The notices, which purport to be from the pro-Moscow authorities in Donetsk, have caused alarm in the Jewish community, although their authenticity has not yet been verified.

“The key was that all parties wanted to defuse a crisis”, reports Gavin Hewitt in Geneva

Mr Kerry also praised the Ukrainian government for the restraint it had shown in the face of what he said was provocation from pro-Moscow elements.

Speaking for the Kiev government, Mr Deshchytsia said: “We disagree with Russia on many things, but what we agreed today is to put an effort, joint efforts, to launch the process of de-escalation in eastern Ukraine. And Russia committed it to be part of this process.

“So it will be a test for Russia, if Russia wants to really show that it is willing to help the stability in these regions.”

Baroness Ashton said the agreement contained “concrete steps that can be implemented immediately”.

But correspondents say the deal has so far had little impact on the ground, with pro-Russian supporters continuing to occupy a local government building in Donetsk.

A protest leader said they would not leave unless pro-European demonstrators in Kiev’s Maidan Square packed up their camp first.

“We’ll see what they do there before we make our decision here,” Alexander Zakharchenko told the Reuters news agency.

‘Abyss’
Earlier Russian President Vladimir Putin had warned that Ukraine was heading into an “abyss” by confronting pro-Russian separatists in the east of the country.

He said claims that Russian agents were acting in the region were “rubbish”.

He was speaking live on Russian TV in the wake of Wednesday night’s clash in Mariupol, eastern Ukraine, in which three separatists were reportedly killed by Ukrainian security forces after hundreds of pro-Russians attacked a military base.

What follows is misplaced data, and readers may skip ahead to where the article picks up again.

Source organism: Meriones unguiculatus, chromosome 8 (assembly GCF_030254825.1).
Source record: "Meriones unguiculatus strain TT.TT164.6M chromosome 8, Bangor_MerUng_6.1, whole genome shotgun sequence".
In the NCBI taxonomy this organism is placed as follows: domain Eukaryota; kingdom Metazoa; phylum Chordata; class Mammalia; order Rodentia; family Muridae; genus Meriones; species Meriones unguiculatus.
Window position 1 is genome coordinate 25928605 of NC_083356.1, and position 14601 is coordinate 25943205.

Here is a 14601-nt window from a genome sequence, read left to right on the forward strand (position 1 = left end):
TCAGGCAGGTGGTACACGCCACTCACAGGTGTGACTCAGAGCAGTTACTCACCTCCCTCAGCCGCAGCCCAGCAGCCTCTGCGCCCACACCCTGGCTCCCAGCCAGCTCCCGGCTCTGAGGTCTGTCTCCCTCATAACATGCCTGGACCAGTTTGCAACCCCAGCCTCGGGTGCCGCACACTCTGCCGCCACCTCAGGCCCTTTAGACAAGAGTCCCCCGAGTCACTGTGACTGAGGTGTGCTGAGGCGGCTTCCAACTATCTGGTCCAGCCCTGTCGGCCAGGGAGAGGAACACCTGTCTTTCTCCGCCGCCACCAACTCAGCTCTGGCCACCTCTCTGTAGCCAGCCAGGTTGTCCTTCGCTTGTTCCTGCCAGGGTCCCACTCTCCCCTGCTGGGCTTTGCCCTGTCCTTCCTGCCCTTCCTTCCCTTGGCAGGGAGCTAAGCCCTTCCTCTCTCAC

The clash took place hours after apparently unsuccessful attempts by the Ukrainian military operation to retake territory elsewhere in eastern Ukraine from armed pro-Russian rebels.

In one instance, an armoured column of Ukrainian paratroopers lost control of some of their armoured vehicles to pro-Russian separatists.

Following Wednesday’s events, Ukraine’s State Border Service announced on Thursday that it was “significantly” restricting entry into the country by adult men from Russia because of the risk of “acts of terror”.

Russia and Ukraine have been on a collision course since pro-Moscow Ukrainian President Viktor Yanukovych was toppled in February by supporters of more engagement with the West, in particular the EU.

The US and EU have imposed visa bans and asset freezes on a small number of Russian government officials, but have been considering more serious measures, accusing Moscow of encouraging anti-government elements in Ukraine.

The EU, which depends on Russia for some 30% of its gas supplies, has been discussing the possible impact of economic sanctions with member states.

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About thememorables

I am a Nigerian. I had my professional career as a computer programmer, systems analyst and data processing manager before retiring into private business. I am also a politician.